Business Intelligence Specialist - work from home

£40000 per annum: Ashdown Group: An established and growing IT Consultancy fir...

Business Intelligence Specialist - work from home

£40000 per annum: Ashdown Group: An established and growing IT Consultancy fir...

IT Manager

£40000 - £45000 per annum + pension, healthcare,25 days: Ashdown Group: An est...

Day In a Page

Read Next
Nigel Farage has urged supporters to buy Mike Read's Ukip Calypso song and push it up to the No 1 spot  

Mike Read’s Ukip calypso is mesmerisingly atrocious — but it's not racist

Matthew Norman
Shirley Shackleton, wife of late journalist Gregory Shackleton, sits next to the grave of the 'Balibo Five' in Jakarta, in 2010  

Letter from Asia: The battle for the truth behind five journalists’ deaths in Indonesia

Andrew Buncombe
Two super-sized ships have cruised into British waters, but how big can these behemoths get?

Super-sized ships: How big can they get?

Two of the largest vessels in the world cruised into UK waters last week
British doctors on brink of 'cure' for paralysis with spinal cord treatment

British doctors on brink of cure for paralysis

Sufferers can now be offered the possibility of cure thanks to a revolutionary implant of regenerative cells
Let's talk about loss

We need to talk about loss

Secrecy and silence surround stillbirth
Will there be an all-female mission to Mars?

Will there be an all-female mission to Mars?

Women may be better suited to space travel than men are
Oscar Pistorius sentencing: The athlete's wealth and notoriety have provoked a long overdue debate on South African prisons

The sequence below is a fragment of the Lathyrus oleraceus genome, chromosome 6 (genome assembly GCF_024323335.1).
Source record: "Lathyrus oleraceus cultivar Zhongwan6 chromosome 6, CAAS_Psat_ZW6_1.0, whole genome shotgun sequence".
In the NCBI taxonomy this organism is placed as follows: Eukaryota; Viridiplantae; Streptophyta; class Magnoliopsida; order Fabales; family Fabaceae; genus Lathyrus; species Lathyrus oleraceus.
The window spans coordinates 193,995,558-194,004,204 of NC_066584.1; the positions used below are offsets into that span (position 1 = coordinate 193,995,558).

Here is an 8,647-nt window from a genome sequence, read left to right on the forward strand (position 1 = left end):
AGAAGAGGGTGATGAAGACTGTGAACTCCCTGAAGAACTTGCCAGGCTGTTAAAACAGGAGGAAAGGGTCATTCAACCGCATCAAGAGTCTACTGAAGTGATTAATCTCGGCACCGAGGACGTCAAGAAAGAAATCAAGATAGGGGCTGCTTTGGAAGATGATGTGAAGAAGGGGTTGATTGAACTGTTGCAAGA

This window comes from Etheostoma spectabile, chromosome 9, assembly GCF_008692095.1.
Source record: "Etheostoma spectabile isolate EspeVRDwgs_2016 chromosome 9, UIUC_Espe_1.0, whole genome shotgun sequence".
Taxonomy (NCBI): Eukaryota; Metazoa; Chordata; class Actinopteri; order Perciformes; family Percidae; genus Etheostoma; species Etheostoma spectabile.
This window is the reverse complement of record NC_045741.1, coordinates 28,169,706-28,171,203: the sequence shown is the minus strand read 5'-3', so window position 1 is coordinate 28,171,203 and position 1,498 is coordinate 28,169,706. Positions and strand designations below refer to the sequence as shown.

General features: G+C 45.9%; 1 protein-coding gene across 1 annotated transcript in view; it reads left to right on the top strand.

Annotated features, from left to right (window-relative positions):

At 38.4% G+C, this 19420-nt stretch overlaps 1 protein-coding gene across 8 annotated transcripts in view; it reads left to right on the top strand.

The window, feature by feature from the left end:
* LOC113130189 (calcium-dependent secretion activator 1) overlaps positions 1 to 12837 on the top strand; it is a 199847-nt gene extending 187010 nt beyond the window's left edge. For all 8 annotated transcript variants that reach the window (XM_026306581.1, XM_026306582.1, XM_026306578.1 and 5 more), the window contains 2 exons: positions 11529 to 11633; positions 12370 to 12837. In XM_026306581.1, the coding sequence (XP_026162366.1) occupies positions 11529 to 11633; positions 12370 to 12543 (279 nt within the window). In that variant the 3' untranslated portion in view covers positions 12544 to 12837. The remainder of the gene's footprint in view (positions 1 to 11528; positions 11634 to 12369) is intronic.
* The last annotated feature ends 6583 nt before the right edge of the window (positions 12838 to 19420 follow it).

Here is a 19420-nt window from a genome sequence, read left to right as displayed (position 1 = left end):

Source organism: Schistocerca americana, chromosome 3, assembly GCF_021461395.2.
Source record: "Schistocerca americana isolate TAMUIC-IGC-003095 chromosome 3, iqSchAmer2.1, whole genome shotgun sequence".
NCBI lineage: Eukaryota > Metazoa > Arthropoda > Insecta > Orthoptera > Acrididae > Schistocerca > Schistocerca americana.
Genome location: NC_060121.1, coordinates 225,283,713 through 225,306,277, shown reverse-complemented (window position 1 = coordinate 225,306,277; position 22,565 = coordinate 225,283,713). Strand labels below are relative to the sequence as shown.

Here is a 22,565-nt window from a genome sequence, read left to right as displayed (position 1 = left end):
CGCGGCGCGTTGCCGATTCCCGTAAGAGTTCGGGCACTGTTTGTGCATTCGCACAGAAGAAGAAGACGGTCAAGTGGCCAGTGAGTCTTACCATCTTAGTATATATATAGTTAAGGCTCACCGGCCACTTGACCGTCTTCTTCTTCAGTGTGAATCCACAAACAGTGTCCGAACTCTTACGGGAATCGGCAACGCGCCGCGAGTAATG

'They poured water on, then electrified me...'

If Oscar Pistorius is sent to jail, his experience will not be that of other inmates
James Wharton: The former Guard now fighting discrimination against gay soldiers

The former Guard now fighting discrimination against gay soldiers

Life after the Army has brought new battles for the LGBT activist James Wharton
Ebola in the US: Panic over the virus threatens to infect President Obama's midterms

Panic over Ebola threatens to infect the midterms

Just one person has died, yet November's elections may be affected by what Republicans call 'Obama's Katrina', says Rupert Cornwell
Premier League coaches join the RSC to swap the tricks of their trades

Darling, you were fabulous! But offside...

Premier League coaches are joining the RSC to learn acting skills, and in turn they will teach its actors to play football. Nick Clark finds out why
How to dress with authority: Kirsty Wark and Camila Batmanghelidjh discuss the changing role of fashion in women's workwear

How to dress with authority

Kirsty Wark and Camila Batmanghelidjh discuss the changing role of fashion in women's workwear
New book on Joy Division's Ian Curtis sheds new light on the life of the late singer

New book on Ian Curtis sheds fresh light on the life of the late singer

'Joy Division were making art... Ian was for real' says author Jon Savage
Sean Harris: A rare interview with British acting's secret weapon

Sean Harris: A rare interview with British acting's secret weapon

The Bafta-winner talks Hollywood, being branded a psycho, and how Barbra Streisand is his true inspiration
Tim Minchin, interview: The musician, comedian and world's favourite ginger is on scorching form

Tim Minchin interview

For a no-holds-barred comedian who is scathing about woolly thinking and oppressive religiosity, he is surprisingly gentle in person
Boris Johnson's boozing won't win the puritan vote

Boris's boozing won't win the puritan vote

Many of us Brits still disapprove of conspicuous consumption – it's the way we were raised, says DJ Taylor
Ash frontman Tim Wheeler reveals how he came to terms with his father's dementia

Tim Wheeler: Alzheimer's, memories and my dad

Wheeler's dad suffered from Alzheimer's for three years. When he died, there was only one way the Ash frontman knew how to respond: with a heartfelt solo album